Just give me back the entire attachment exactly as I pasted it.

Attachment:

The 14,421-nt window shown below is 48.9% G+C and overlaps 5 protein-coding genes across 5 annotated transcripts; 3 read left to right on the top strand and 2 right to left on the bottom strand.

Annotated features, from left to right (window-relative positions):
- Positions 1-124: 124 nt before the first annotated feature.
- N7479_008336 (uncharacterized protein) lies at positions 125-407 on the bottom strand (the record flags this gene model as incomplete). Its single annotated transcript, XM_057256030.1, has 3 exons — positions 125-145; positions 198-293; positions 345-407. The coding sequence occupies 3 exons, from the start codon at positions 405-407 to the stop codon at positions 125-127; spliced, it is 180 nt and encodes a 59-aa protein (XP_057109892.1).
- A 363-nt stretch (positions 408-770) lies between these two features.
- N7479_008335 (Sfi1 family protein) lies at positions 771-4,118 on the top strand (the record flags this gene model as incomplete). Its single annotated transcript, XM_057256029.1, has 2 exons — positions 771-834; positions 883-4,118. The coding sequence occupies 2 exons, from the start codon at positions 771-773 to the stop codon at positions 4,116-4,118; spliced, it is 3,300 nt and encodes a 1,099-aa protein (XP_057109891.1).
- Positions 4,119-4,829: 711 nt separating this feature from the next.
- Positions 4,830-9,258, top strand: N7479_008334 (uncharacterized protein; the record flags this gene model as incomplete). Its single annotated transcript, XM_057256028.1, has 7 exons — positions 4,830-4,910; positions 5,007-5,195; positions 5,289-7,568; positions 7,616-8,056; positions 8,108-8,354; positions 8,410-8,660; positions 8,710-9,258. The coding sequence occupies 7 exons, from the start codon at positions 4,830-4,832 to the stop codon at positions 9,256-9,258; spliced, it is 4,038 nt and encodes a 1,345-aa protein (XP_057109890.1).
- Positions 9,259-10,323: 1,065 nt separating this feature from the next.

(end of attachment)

The 14,421-nt window shown below is 48.9% G+C and overlaps 5 protein-coding genes across 5 annotated transcripts; 3 read left to right on the top strand and 2 right to left on the bottom strand.

Annotated features, from left to right (window-relative positions):
- Positions 1-124: 124 nt before the first annotated feature.
- N7479_008336 (uncharacterized protein) lies at positions 125-407 on the bottom strand (the record flags this gene model as incomplete). Its single annotated transcript, XM_057256030.1, has 3 exons — positions 125-145; positions 198-293; positions 345-407. The coding sequence occupies 3 exons, from the start codon at positions 405-407 to the stop codon at positions 125-127; spliced, it is 180 nt and encodes a 59-aa protein (XP_057109892.1).
- A 363-nt stretch (positions 408-770) lies between these two features.
- N7479_008335 (Sfi1 family protein) lies at positions 771-4,118 on the top strand (the record flags this gene model as incomplete). Its single annotated transcript, XM_057256029.1, has 2 exons — positions 771-834; positions 883-4,118. The coding sequence occupies 2 exons, from the start codon at positions 771-773 to the stop codon at positions 4,116-4,118; spliced, it is 3,300 nt and encodes a 1,099-aa protein (XP_057109891.1).
- Positions 4,119-4,829: 711 nt separating this feature from the next.
- Positions 4,830-9,258, top strand: N7479_008334 (uncharacterized protein; the record flags this gene model as incomplete). Its single annotated transcript, XM_057256028.1, has 7 exons — positions 4,830-4,910; positions 5,007-5,195; positions 5,289-7,568; positions 7,616-8,056; positions 8,108-8,354; positions 8,410-8,660; positions 8,710-9,258. The coding sequence occupies 7 exons, from the start codon at positions 4,830-4,832 to the stop codon at positions 9,256-9,258; spliced, it is 4,038 nt and encodes a 1,345-aa protein (XP_057109890.1).
- Positions 9,259-10,323: 1,065 nt separating this feature from the next.